RAMALLAH – Israel raided the offices of several Palestinian advocacy groups it had previously blacklisted as terrorist organizations early Thursday, sealing entrances and declaring them closed.
Western diplomats visited one of the offices hours later in a show of support for the outlawed groups. The U.S. State Department expressed concern about the raids and said it was seeking more information from senior Israeli officials.
The raids marked a major escalation against the civil society organizations, which Israel has outlawed over claims that they have ties to a militant group, a charge they deny. Israel has provided little evidence to back up its accusations. Nine European countries have rejected Israel's charges against the groups, citing a lack of evidence.
Israel claims the groups are linked to the Popular Front for the Liberation of Palestine, a secular, left-wing movement with a political party as well as an armed wing that has carried out deadly attacks against Israelis. Israel outlawed the groups last year.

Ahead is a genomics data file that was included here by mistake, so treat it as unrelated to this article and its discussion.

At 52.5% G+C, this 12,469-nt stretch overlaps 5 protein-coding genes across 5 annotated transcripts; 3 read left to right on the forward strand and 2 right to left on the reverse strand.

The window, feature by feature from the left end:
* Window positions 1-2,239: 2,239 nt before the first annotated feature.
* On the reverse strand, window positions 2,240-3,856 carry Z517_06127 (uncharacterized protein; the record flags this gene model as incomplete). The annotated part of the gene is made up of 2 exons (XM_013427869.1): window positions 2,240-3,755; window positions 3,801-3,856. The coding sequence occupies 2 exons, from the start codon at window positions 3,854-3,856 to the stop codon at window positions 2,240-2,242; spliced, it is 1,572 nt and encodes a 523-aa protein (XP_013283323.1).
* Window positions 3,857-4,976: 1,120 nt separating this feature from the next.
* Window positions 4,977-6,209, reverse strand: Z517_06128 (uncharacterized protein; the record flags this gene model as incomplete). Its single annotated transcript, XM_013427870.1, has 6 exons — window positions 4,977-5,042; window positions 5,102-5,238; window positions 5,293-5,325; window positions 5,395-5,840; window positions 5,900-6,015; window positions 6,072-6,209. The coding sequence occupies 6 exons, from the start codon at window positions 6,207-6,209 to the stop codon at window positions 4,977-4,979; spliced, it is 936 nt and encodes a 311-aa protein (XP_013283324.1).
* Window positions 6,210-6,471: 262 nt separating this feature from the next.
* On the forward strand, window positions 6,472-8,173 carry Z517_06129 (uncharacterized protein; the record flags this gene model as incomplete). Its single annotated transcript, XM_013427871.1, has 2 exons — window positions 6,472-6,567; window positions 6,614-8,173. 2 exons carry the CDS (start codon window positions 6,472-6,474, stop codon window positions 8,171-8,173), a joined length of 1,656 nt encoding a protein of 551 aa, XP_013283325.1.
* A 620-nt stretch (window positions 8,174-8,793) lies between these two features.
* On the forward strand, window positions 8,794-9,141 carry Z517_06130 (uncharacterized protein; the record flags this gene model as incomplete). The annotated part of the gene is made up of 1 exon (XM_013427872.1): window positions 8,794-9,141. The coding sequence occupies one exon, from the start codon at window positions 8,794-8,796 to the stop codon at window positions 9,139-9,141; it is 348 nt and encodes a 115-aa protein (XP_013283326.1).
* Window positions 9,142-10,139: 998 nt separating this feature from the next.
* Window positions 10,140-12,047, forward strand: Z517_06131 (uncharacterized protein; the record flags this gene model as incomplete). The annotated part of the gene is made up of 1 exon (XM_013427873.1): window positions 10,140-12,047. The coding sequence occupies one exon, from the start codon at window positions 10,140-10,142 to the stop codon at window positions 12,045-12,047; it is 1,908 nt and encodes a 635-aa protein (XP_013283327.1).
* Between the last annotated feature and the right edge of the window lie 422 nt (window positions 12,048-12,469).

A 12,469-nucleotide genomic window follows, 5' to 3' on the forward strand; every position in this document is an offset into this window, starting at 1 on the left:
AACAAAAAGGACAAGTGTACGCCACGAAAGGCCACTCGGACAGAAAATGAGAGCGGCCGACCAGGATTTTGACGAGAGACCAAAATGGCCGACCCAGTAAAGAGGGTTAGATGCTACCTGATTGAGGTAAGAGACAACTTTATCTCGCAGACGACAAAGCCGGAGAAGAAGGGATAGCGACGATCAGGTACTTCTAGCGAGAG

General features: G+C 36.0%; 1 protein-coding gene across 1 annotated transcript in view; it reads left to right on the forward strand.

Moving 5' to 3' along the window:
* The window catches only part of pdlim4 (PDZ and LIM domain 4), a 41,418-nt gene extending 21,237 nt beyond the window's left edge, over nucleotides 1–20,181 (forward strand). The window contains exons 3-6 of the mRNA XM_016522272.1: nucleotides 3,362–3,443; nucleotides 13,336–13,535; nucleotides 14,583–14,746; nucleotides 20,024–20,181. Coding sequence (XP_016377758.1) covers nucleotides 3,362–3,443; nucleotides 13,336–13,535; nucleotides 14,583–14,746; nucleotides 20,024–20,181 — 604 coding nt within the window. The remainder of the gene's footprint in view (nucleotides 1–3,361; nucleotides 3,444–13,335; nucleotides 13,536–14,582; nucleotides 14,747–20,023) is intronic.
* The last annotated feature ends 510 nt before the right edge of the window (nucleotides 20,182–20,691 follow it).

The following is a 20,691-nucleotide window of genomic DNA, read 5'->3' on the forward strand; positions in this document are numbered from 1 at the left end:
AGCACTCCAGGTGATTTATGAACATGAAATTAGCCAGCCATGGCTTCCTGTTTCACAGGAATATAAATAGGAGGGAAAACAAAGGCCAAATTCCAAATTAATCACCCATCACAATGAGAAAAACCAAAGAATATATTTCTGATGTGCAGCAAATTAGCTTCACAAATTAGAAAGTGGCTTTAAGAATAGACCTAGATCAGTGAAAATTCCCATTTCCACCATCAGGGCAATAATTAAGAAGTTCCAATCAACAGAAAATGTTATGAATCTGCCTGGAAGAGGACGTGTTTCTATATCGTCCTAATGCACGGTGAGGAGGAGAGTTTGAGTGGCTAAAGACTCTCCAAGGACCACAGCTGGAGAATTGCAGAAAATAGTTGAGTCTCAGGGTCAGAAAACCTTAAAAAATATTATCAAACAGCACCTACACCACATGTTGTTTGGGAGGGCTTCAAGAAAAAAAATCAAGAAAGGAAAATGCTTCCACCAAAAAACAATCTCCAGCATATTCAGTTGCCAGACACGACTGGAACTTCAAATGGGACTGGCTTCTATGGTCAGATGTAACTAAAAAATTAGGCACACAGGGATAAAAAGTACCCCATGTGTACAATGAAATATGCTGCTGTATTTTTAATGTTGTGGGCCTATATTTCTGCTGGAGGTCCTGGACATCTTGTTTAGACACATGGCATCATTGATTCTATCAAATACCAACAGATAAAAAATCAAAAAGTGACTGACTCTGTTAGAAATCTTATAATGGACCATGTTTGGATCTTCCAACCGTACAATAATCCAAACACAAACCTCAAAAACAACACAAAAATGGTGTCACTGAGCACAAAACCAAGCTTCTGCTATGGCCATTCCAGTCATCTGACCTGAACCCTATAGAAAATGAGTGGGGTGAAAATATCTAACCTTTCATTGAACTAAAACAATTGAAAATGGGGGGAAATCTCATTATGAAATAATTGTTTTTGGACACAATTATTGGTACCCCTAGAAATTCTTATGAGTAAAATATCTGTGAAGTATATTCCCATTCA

Shawan Jabarin, director of al-Haq, one of the targeted groups, said he and his staffers are still examining whether any documents were confiscated.
Israeli troops "came, blew up the door, got inside, and messed with the files,” he told The Associated Press. They then sealed the entrance to the office, he said.
Another of the groups, the Union of Agricultural Work Committees, circulated video showing soldiers in full battle gear searching their office and moving equipment.
Rights defenders have described Israel’s moves against the groups as part of a decades-long crackdown on political activism in the occupied territories. Last month, nine EU member states said Israel hasn’t backed up its allegations and that they will continue working with the groups.
A delegation of mostly European diplomats visited al-Haq's office hours after the raid in a show of support.
“We express our solidarity with our partners, which we have been supporting for many, many years,” said Sven Kühn von Burgsdorff, the EU representative to the Palestinian territories, who led the delegation. He said their work in supporting human rights was “indispensable.”